Although most freshwater fish slow down when the water really cools off during the winter, the frigid temperatures don't seem to bother catfish.

It doesn't matter if air or water temperatures are hot, pleasant or cold, catfish will bite. And one of the best places to try for a trophy blue cat or flathead catfish is the upper Neuse River and its tributaries.

"Catfish will bite any time of the year," said Joe Ward of Fly Daddy Charters and Down East Guide Service. "People can catch big ones, too. The upper Neuse has some monster catfish in it." 

Ward, who also guides on the Neuse and Trent rivers for shad, striped bass, red drum, speckled trout and flounder, said big catfish will be in deep holes, except when the weather takes on a more spring-like outlook.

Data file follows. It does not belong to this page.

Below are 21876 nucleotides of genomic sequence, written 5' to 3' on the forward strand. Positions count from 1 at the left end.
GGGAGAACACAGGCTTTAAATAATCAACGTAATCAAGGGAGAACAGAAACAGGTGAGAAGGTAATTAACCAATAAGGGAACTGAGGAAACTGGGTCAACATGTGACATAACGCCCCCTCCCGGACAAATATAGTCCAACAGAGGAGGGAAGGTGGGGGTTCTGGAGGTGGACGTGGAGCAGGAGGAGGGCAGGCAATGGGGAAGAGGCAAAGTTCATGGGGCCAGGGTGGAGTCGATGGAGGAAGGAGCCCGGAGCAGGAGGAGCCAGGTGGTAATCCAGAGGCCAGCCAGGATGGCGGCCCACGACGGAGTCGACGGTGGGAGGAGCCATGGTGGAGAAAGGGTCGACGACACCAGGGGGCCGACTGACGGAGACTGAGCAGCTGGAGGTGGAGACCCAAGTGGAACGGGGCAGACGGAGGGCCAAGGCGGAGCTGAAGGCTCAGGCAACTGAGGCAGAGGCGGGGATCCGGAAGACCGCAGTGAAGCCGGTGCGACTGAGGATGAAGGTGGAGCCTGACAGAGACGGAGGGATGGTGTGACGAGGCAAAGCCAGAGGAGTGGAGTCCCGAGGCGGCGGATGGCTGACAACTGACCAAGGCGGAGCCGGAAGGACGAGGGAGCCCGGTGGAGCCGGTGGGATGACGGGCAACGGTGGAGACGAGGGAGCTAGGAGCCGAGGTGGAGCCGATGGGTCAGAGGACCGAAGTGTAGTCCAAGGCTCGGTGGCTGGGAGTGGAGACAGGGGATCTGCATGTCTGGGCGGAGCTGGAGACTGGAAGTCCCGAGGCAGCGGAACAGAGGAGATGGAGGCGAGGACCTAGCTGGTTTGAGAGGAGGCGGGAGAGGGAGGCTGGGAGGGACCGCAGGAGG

"The best places to find big catfish during winter are deep holes," Ward said. "But if we get a warm snap, sometimes they'll go to shallow water."  

The Trent joins the Neuse from the southwest in New Bern, and upstream, the Neuse narrows greatly. Ward said both places are good for catfish. 

"Big catfish are caught in the rivers and some of the feeder streams," Ward said, "even up to Kinston and Goldsboro (in the Neuse) and in the Trent. Mouths of feeder streams where there's deep water is a good bet." 

Ward said the blue and flatheads catfish can weigh from 40-, 50- or 60-pounds. 

"Most of the time, guys use cut bait to catch blue catfish," he said. "One of their favorite dead-bait lures is to remove the gills from shad for cut bait and soak them on the bottom using Carolina or Santee rigs. These cut-bait rigs also will catch some of the biggest striped bass in the rivers." 

Fishermen use mostly live baits, especially live bream, to target flathead catfish, which generally prefer live bait, while blues like cut bait. 

"Some people use other baits, such as chicken livers or (artificial) stink baits, but cut baits, especially the shad, seem to get the biggest blue cats," Ward said.